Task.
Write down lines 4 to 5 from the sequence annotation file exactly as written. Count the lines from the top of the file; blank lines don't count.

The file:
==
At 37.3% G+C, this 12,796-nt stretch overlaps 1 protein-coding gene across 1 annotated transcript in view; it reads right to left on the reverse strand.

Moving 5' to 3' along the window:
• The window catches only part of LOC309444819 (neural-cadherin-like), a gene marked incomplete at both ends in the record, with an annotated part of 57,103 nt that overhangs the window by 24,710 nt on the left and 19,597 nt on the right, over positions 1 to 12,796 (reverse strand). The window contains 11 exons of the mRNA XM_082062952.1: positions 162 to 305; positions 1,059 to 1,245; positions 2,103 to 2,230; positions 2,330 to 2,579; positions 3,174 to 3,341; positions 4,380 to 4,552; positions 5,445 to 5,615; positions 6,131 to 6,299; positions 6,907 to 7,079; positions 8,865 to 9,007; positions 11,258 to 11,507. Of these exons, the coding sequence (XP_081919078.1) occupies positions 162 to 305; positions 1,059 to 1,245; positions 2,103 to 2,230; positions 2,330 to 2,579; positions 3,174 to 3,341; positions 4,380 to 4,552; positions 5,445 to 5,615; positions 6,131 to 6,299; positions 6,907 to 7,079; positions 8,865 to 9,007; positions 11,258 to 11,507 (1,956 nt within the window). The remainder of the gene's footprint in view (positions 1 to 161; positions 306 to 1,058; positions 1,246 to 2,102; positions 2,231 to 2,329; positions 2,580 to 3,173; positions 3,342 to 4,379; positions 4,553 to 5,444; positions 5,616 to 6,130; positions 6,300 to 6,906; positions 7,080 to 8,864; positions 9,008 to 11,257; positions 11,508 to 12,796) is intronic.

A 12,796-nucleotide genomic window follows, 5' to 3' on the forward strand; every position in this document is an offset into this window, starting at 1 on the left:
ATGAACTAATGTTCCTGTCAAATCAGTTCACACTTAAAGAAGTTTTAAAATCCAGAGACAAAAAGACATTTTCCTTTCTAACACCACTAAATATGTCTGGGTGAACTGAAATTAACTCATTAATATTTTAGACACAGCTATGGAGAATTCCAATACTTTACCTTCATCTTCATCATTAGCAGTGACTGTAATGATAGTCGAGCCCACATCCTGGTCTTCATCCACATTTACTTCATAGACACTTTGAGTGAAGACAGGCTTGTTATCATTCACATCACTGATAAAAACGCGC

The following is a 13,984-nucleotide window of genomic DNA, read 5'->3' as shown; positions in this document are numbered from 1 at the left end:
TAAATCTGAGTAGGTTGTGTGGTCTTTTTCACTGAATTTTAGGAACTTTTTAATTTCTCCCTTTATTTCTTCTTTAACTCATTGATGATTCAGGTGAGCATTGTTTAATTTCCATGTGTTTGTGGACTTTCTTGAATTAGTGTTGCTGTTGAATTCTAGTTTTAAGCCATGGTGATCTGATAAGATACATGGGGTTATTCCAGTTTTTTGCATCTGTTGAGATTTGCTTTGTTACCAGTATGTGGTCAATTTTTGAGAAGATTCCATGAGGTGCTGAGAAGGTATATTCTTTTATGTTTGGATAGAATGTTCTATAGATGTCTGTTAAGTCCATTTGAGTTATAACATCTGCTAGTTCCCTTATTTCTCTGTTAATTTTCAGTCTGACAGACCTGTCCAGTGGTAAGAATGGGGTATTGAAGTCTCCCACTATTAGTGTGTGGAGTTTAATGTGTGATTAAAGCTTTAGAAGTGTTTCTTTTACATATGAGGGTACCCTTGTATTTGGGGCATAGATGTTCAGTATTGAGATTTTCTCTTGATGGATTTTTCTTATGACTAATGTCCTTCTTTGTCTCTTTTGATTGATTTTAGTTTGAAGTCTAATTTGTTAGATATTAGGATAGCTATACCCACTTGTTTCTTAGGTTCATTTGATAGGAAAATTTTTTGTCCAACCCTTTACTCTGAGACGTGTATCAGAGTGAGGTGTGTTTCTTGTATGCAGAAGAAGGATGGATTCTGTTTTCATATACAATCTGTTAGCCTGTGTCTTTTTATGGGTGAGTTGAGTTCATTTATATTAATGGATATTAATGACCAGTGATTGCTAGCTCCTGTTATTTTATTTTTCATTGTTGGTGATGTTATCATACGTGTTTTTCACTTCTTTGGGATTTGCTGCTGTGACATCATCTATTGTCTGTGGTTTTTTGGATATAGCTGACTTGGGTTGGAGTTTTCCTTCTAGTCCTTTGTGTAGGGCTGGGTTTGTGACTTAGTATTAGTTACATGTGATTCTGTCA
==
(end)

A 12,796-nucleotide genomic window follows, 5' to 3' on the forward strand; every position in this document is an offset into this window, starting at 1 on the left:
ATGAACTAATGTTCCTGTCAAATCAGTTCACACTTAAAGAAGTTTTAAAATCCAGAGACAAAAAGACATTTTCCTTTCTAACACCACTAAATATGTCTGGGTGAACTGAAATTAACTCATTAATATTTTAGACACAGCTATGGAGAATTCCAATACTTTACCTTCATCTTCATCATTAGCAGTGACTGTAATGATAGTCGAGCCCACATCCTGGTCTTCATCCACATTTACTTCATAGACACTTTGAGTGAAGACAGGCTTGTTATCATTCACATCACTGATAAAAACGCGC